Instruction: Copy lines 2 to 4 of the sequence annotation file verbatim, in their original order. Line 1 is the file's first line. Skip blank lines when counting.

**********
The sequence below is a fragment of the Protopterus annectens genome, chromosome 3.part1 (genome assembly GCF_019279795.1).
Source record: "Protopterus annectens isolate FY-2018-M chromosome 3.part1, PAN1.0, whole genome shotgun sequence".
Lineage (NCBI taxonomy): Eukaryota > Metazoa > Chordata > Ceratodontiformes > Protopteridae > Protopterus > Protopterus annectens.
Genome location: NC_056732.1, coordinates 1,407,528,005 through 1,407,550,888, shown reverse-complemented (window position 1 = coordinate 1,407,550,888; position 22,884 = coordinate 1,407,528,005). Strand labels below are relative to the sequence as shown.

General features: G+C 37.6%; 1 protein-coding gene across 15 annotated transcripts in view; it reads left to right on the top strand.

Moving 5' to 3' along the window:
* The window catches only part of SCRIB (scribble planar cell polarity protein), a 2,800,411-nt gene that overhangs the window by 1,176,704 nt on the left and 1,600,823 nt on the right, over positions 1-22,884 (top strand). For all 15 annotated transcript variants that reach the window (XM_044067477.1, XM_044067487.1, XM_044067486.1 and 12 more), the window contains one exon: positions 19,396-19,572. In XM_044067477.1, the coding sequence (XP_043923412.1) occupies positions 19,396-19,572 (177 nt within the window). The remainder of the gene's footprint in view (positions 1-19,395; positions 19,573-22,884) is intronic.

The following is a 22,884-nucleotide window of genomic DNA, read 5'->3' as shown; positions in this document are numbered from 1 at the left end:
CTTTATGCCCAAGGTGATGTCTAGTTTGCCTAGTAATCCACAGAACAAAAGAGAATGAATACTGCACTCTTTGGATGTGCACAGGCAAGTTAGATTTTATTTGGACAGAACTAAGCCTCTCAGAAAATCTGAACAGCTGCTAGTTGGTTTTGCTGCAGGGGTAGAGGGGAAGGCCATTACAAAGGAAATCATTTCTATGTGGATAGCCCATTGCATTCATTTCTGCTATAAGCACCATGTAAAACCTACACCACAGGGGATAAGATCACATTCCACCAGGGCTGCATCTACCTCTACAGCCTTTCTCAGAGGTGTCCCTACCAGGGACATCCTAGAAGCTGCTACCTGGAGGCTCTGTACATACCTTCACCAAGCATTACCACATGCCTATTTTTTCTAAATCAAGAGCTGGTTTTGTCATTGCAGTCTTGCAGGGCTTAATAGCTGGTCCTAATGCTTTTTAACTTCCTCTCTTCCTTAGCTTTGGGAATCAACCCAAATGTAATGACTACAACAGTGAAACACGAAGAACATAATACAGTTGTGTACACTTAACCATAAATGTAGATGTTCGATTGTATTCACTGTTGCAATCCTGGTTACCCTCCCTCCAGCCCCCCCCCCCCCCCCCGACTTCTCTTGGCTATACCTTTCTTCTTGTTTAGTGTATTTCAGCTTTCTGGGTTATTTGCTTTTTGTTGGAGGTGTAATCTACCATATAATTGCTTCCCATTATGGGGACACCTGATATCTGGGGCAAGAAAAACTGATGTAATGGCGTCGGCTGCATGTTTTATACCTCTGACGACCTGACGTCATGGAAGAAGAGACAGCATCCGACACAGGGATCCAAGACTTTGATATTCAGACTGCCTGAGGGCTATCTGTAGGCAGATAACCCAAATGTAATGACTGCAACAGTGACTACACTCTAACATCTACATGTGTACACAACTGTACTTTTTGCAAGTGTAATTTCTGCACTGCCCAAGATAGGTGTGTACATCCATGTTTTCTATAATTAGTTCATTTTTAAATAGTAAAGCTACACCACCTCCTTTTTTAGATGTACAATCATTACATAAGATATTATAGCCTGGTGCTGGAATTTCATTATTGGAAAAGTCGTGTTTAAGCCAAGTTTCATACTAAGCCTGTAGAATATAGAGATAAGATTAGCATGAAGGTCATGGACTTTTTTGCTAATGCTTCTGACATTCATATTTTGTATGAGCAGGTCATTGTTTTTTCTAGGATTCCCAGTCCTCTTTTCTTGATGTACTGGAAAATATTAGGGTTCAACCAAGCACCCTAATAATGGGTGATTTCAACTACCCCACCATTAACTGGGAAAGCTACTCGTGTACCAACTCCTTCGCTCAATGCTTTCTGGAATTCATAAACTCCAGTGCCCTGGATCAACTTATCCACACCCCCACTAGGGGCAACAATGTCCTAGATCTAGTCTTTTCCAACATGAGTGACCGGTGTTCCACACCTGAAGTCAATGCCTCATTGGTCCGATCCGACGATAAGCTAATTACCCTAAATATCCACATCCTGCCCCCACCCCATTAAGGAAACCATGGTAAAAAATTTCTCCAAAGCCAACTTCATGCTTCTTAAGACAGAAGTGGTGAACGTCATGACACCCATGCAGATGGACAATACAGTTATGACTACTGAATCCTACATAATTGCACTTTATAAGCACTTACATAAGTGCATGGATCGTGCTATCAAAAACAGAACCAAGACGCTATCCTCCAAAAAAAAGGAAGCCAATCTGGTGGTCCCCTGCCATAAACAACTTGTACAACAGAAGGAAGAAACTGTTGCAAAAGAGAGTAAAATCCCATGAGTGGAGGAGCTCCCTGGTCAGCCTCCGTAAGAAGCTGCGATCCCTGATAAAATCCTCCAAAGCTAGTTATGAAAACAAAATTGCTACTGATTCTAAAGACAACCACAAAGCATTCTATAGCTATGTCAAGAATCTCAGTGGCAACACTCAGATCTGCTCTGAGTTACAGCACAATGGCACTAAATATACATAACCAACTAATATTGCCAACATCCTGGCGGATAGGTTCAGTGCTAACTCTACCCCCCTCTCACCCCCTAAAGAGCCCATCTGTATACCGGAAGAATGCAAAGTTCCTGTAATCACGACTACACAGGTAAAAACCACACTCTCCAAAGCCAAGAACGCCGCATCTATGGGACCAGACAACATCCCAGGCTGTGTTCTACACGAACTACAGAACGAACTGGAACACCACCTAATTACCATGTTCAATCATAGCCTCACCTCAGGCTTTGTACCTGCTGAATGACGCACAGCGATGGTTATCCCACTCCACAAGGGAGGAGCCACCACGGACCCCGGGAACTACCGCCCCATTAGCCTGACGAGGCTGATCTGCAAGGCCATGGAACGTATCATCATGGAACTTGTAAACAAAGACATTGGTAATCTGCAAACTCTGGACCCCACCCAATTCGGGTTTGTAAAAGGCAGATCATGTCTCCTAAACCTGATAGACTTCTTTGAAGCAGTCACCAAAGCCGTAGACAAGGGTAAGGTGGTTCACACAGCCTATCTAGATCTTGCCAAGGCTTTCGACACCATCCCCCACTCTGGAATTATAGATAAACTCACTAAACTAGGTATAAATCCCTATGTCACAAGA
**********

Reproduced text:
Source record: "Protopterus annectens isolate FY-2018-M chromosome 3.part1, PAN1.0, whole genome shotgun sequence".
Lineage (NCBI taxonomy): Eukaryota > Metazoa > Chordata > Ceratodontiformes > Protopteridae > Protopterus > Protopterus annectens.
Genome location: NC_056732.1, coordinates 1,407,528,005 through 1,407,550,888, shown reverse-complemented (window position 1 = coordinate 1,407,550,888; position 22,884 = coordinate 1,407,528,005). Strand labels below are relative to the sequence as shown.